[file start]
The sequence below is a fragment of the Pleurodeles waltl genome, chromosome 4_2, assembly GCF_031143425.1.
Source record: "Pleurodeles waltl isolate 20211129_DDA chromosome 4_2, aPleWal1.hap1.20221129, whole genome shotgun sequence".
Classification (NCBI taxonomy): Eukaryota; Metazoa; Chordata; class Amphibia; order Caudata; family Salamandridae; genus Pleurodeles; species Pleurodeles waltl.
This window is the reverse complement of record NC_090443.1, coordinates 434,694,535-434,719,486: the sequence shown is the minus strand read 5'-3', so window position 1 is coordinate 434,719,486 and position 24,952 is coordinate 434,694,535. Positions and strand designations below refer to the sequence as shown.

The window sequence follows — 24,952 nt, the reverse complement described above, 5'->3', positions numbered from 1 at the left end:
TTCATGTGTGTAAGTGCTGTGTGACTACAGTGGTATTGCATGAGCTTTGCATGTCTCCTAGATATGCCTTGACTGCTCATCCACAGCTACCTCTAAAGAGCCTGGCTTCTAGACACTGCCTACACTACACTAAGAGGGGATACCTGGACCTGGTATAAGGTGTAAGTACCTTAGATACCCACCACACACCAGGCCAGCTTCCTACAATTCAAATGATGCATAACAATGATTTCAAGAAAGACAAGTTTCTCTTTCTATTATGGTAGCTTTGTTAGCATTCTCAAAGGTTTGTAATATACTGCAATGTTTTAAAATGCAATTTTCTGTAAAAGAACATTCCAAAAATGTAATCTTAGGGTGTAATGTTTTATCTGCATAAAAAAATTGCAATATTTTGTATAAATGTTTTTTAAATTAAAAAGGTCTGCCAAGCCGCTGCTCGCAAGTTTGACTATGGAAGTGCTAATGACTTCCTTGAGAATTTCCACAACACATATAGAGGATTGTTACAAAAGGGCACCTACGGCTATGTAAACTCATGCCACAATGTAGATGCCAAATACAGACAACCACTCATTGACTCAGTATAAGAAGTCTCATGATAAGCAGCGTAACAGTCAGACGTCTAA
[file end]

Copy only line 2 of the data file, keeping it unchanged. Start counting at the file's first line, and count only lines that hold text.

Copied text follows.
Source record: "Pleurodeles waltl isolate 20211129_DDA chromosome 4_2, aPleWal1.hap1.20221129, whole genome shotgun sequence".